Graphic Recording: Use those visuals after the event!


Graphic recording happens live, in real-time and on a large scale right in front of everyone. That's part of what makes it so powerful, engaging, and memorable. But those images can be quite powerful, engaging, and memorable after the event, too. So how do you put them to good use? Shop.Org had a great idea, as shown above in this Twitter screenshot. 

Visual Thinking & Graphic Recording: Is Bigger Better?

Part of the power of graphic recording is that it is done live and at a large scale. The most common size is eight feel long by four feet high. Even when given the dimensions, most folks don't realize how large that is. A Smart car is about nine feet long by five feet wide - roughly a foot less in length and width than the average graphic recording surface!

Obviously, working at a scale that large is not the best option for a small meeting space. But just because the event venue is humongous doesn't meant a ginormous board is the best option. There may not be enough space to display those great big visuals for people to discuss later. And that's where a lot of the magic happens!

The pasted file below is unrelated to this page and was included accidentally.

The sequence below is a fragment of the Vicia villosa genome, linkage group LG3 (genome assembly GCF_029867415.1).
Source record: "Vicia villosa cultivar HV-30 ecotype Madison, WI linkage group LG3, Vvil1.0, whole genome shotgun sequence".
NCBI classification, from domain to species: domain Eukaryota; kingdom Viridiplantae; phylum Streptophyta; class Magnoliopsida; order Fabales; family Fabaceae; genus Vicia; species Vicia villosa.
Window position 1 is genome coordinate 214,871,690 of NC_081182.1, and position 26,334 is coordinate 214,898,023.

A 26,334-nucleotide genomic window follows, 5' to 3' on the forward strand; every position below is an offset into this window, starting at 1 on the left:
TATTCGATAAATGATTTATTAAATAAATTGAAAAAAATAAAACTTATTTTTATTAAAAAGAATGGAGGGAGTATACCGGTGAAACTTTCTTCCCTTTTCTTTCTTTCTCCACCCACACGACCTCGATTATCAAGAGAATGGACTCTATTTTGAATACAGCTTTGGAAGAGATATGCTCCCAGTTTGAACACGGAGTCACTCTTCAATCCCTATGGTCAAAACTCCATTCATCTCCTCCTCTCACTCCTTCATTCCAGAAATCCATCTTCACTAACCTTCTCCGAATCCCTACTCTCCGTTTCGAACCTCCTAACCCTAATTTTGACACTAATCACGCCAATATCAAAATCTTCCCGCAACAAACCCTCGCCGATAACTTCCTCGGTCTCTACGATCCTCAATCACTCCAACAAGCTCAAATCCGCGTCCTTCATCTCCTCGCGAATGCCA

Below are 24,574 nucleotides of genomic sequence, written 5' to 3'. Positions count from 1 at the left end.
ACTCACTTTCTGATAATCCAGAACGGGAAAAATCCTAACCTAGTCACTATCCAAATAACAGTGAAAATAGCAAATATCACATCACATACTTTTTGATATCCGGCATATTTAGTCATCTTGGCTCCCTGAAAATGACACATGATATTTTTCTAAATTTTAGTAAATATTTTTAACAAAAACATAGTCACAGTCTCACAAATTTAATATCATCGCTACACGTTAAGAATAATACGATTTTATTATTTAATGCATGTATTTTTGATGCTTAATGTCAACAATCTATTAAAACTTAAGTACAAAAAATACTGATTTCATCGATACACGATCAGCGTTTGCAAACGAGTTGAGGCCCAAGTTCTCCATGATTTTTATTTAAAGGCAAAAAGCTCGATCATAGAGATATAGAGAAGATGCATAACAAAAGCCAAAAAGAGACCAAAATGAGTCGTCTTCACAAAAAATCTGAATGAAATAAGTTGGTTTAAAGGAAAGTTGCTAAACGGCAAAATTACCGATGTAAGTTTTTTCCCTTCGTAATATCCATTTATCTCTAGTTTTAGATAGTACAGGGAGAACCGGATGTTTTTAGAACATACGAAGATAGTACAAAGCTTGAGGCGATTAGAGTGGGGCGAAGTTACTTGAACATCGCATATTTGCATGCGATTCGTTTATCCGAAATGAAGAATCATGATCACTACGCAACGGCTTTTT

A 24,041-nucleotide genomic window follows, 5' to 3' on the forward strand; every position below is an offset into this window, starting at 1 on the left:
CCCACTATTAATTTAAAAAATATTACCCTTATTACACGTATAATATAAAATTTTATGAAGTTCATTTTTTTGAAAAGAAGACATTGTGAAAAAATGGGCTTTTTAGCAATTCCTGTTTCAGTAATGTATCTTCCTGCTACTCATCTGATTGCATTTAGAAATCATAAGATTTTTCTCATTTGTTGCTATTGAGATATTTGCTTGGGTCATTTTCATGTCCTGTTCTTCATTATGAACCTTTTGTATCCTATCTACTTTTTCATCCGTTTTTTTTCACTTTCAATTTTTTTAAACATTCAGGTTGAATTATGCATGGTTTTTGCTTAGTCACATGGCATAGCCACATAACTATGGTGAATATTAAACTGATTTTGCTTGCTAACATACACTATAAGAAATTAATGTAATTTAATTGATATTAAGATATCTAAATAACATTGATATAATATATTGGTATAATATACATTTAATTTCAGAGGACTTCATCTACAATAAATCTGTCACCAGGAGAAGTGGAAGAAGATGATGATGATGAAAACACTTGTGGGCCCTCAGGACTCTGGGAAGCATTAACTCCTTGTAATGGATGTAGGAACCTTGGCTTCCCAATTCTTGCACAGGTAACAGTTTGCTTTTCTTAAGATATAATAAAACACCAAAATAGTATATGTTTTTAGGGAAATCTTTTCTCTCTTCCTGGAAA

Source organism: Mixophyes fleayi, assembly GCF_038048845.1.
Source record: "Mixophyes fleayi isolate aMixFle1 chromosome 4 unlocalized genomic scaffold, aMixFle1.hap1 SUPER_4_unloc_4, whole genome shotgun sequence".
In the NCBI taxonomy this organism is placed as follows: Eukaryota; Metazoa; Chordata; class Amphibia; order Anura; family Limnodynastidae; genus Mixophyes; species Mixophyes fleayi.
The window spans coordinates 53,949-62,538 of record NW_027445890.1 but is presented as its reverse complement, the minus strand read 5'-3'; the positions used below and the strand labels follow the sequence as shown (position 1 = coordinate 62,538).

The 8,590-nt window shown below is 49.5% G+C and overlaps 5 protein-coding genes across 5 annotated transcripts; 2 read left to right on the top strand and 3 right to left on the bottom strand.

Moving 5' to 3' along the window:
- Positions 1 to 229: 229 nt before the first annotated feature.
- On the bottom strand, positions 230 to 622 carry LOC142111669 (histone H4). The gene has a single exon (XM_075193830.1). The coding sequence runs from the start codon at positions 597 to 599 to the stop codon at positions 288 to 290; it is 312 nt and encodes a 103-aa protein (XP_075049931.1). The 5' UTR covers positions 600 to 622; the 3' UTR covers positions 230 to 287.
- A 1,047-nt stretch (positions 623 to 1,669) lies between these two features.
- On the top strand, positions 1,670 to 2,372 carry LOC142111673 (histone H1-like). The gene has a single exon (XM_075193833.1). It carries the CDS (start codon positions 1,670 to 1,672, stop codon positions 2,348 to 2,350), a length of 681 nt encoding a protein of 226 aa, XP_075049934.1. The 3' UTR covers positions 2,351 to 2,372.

The image above was created on foamcore board roughly the size of flip chart paper.  It's large enough for a small group to look at and discuss. Yet small enough to be easy to carry and display afterwards.  

Graphic Recording: Color & Lines Create Movement


People will often come up to me on live Graphic Recording jobs and say, "Wow, I sure wish I could draw like you!" That's a really nice compliment. But the truth is, most people really can draw most of the things they're looking at. The "wow" factor comes from the design.

Take the graphic recording above. There aren't many pictures here - some simple faces, a few dollar bills (rectangles with dollar signs on them), and a bunch of mosquito type things that could be any kind of flying insect. Nothing fancy!

What grabs people's eye and draws them in is the design itself. In between the bold lettering on the top and bottom are a bunch of powerful lines and strong colors. The bold lettering frames the page and keeps it grounded. The powerful lines direct your eye around the page so you're sure to look at everything. The strong colors direct your eye, too. They also organize the information so you can more quickly understand how it's related.